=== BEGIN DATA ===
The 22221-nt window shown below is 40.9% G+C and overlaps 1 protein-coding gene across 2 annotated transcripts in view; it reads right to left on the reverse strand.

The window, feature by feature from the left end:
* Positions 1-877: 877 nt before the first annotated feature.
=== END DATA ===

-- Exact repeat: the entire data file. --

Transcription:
The 22221-nt window shown below is 40.9% G+C and overlaps 1 protein-coding gene across 2 annotated transcripts in view; it reads right to left on the reverse strand.

The window, feature by feature from the left end:
* Positions 1-877: 877 nt before the first annotated feature.